not owe Canada any tax because you can claim it as your personal residence if you have not 
bought another place.
-------------------
However, I would far prefer that you stretched your resources to buy something in Canada 
to live in and combine your present rent and the payments you would have to make for the 
trailer to buy your home in Canada. If you can't afford a one bedroom, buy a studio.  Go 
down to Ike on the Lougheed highway and look at how much they can put into a small space.  

Interestingly, I read the other day that IKEA has now sold enough furniture in North America 
that 10% of all children are conceived in an IKEA Bed.  Now that is information worth knowing.

Good luck

.

QUESTION:

If a Canadian citizen purchases real property in the U.S. are they required to have a U.S. Social Security Number?  Am I correct that my tax liability will be to the U.S., whilst reporting my income to the CRA but with offsetting foreign tax credits due to paying U.S. income tax?  For liability purposes, would it be more beneficial tax-wise to hold the U.S. properties under a Canadian or U.S. corporation?  Thank you.

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david ingram replies:

Assuming that you are going to rent the property out, you will need an ITIN (Individual Taxpayer Identification Number).   Fill in a W-7 and submit it with your first tax return or try and get it at the bank where you get your mortgage. 

I do not suggest a corporation in either country unless you want to spend a couple of thousand dollars a year extra on accounting.  As a foreigner with a US corporation, you will need to fill in form 5472 with your 1120 corporation tax return.  Then, because the mind and control of the corporation is in the hands of a Canadian resident, you will need to file again in Canada.

 This older Q & A may help

My wife and I are Canadian citizens and own a rental property (house) in Arizona. 
Do I need to file income tax in the USA? Can we deduct the mortgage interest 
and any expenses associated with the rental on our Canadian income tax return?
Thanks and regards,
______________________________________________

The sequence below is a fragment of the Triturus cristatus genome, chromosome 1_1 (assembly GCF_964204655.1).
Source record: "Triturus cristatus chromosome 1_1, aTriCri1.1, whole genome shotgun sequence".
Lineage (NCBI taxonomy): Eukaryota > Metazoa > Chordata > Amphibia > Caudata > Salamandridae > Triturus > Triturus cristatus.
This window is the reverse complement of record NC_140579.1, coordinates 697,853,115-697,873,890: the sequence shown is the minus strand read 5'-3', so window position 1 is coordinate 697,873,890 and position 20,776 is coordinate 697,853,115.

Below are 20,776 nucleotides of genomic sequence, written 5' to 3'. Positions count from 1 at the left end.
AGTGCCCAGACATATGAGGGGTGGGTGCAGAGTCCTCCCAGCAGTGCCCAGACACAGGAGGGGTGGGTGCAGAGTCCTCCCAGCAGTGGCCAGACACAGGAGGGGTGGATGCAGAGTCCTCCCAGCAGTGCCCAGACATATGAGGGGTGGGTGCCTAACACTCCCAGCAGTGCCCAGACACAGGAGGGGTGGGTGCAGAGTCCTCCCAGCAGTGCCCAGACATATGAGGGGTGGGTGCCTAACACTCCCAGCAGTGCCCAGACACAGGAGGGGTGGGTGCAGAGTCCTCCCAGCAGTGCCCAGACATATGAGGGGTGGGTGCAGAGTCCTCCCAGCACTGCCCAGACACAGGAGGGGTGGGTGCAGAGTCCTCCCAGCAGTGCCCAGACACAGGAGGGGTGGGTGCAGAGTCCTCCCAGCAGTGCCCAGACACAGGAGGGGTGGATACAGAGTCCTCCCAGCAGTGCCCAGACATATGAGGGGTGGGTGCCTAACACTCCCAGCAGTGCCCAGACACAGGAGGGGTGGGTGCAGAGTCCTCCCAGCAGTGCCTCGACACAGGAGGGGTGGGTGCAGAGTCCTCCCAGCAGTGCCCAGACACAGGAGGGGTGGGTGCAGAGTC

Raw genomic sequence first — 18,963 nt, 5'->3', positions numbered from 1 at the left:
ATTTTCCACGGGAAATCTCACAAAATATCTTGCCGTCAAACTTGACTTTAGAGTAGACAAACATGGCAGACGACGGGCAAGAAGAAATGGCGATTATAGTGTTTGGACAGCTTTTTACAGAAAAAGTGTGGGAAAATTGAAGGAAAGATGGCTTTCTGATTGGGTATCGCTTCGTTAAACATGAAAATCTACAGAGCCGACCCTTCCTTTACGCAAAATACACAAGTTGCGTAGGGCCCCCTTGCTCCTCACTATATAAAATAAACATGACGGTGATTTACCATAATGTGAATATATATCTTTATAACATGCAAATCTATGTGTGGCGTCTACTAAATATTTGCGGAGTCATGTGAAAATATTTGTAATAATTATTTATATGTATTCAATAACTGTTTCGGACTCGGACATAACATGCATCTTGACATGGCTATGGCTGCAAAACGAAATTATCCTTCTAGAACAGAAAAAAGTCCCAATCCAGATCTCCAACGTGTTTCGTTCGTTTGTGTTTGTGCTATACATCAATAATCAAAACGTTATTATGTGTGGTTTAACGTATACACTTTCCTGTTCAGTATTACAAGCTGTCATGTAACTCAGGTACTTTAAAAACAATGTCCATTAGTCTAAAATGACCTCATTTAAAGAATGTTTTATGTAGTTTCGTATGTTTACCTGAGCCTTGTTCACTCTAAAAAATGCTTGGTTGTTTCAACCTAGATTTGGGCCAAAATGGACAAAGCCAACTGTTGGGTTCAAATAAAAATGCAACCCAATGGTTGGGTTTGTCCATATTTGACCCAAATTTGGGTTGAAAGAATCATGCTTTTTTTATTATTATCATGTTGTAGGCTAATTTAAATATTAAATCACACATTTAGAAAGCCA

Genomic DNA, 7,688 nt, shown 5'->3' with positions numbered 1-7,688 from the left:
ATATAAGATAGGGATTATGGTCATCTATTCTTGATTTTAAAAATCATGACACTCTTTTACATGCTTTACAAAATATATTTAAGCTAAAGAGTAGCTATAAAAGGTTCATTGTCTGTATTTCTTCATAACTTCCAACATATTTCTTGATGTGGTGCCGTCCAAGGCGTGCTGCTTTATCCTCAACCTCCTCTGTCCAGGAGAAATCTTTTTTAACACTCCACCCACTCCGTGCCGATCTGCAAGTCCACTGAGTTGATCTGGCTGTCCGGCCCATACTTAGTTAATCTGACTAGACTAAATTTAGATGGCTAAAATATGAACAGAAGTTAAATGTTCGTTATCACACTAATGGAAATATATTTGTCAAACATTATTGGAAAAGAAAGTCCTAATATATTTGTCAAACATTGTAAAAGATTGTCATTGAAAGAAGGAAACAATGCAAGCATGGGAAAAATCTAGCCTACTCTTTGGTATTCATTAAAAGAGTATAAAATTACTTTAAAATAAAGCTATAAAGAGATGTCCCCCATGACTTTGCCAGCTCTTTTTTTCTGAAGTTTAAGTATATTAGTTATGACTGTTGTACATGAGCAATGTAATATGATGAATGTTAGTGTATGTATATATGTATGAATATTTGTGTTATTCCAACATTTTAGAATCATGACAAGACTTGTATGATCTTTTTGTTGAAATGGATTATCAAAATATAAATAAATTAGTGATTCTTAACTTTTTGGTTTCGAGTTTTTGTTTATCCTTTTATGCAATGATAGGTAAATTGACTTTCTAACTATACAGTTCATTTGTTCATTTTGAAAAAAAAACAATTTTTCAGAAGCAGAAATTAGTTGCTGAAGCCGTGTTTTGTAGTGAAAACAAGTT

david ingram replies

If you do not file a US 1040NR with Schedule E and Arizona 140PY or 140NR return, you face the 
likely Federal penalties of a $1,000 to $10,000 fine each per year for failure to report rental 
income as a non-resident plus 30% of the gross rent with no expenses allowed.  

That is for each of you if you both own the property.  And, I  have never seen a $10,000 penalty.

Then, you will EACH be assessed 30% of the gross rent with no expenses allowed.

(Canada's penalty of  just 25% of the gross rent with no expenses in reverse seems mild in 
comparison.)

FILE the US returns for every year you have missed.

THEN - There is NO responsibility for you to claim any rental expenses on your Canadian return. 
You can claim them if you wish on form T776.  HOWEVER, you MUST report the gross rent on line 126 
of your T1 if you do not claim expenses and the net rent if you do,.If there is a legitimate 
rental loss which has not been created by your using the unit personally, you can use the loss 
to reduce your other taxable income.

A Warning.  There is ample evidence that the IRS and CRA are pro-actively sharing information 
about these.  And, if you are in a complex and using the unit personally NEVER talk about the 
fact you have not filed a US tax return and don't ask a local.  I personally know of two people 
who make their living turning in Canadians who are not filing their US returns.  There is a 10% 
to 30% reward for turning you in by filing US form 211. See it at www.irs.gov - click on forms, etc.